Virus 85

A computer virus is sending out emails from me – don’t open if you get one.
I am puzzled how this happened, as I have not received or opened any suspicious emails today or visited any dubious websites. I have Norton on fully and it automatically both updated and scanned last night. As soon as I started getting back a rash of auto-replies, I started scan again and it has immediately detecting and started eliminating threats.
I am not the most technology savvy of people – does anyone know how this can happen without an apparent triggering event such as opening an infected email?

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85 thoughts on “Virus

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  • Bob R

    Most certainly not an expert, but it could be a ‘drive by’ infection from visiting a compromised website.

  • Aidworker1

    Hi Craig,

    This is quite common and happened to me recently.

    Do you have the sent emails in your sent box?

    I had nothing in my sent mail but hundreds of emails saying the address I was emailing was incorrect. I dread to think how many I sent successfully.

    I changed my password and the problem stopped. A full virus scan and a scan for Malware (Malware Bytes) came up with no problem on my computer.

  • Stephen Morgan

    When Windows XP first shipping it had a security hole that allowed anyone to gain remote root access, and therefore do anything they liked on the machine. Lots of software has so-called “zero day” flaws like that.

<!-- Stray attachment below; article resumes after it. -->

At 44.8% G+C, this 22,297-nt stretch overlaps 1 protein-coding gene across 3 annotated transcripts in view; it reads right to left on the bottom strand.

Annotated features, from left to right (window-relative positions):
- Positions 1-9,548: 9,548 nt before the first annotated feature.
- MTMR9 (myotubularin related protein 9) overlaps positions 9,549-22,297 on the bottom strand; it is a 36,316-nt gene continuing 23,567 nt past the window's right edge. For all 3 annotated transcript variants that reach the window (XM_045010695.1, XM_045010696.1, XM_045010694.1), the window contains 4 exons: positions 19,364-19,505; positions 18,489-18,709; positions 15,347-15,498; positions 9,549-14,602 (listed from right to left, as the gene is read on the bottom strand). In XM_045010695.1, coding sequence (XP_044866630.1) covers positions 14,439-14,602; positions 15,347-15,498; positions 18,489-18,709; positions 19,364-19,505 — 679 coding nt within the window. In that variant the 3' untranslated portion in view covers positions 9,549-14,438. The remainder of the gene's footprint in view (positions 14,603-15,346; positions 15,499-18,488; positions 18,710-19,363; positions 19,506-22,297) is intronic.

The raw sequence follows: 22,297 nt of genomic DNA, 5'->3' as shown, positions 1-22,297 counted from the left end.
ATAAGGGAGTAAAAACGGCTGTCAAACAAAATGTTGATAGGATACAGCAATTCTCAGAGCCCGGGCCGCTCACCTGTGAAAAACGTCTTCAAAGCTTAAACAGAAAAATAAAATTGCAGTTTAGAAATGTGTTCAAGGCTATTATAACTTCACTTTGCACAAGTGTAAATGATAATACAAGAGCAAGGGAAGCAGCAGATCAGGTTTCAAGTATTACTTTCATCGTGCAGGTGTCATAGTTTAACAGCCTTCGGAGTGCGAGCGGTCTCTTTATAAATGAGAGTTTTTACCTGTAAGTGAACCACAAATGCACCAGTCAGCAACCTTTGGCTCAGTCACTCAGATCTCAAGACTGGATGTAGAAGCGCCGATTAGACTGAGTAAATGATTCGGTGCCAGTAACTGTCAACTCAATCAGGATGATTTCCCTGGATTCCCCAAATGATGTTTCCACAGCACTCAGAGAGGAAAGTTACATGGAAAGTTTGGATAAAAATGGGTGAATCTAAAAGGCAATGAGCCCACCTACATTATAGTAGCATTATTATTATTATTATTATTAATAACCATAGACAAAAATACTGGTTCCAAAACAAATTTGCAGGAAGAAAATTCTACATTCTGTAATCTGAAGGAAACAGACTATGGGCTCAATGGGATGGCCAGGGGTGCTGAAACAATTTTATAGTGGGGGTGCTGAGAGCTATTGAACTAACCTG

• Ron

    For crying out loud. Just buy a Mac. Not trying to start a fight, but that’s the simple way to protect yourself online. Do it.

  • Nick Barron

    Typically you can get infected by a malicious advert served up on a legitimate site. It would be a good idea to check that Flash, Java etc are all up to date (if installed); is a free tool to do this for you. Likewise running a “second opinion” virus scanner such as PrevX (, click the “Download a randomised filename” link to be on the safe side) or Sophos ( is worth a try.

    Changing your email password is also a good idea, ideally from a separate machine (you can usually do this via the vendors’ email web site).

    Hope this helps, if you get stuck drop me an email.

  • Flint

    It is ridiculously easy to send email with a fake senders address – these emails need not have come from your PC (Wikipedia: Joe Job).

    A clue to whether or not they are originating from your PC is if the recipients match entries in your contact list.

    No AV package can guarantee 100% protection from malware and they are always planning catchup.

    One area where AV packages are weak is in targeted malware (Wikipedia: spearphishing). Have you seen a copy of the outbound messages? Is there anything in there that might discredit you personally?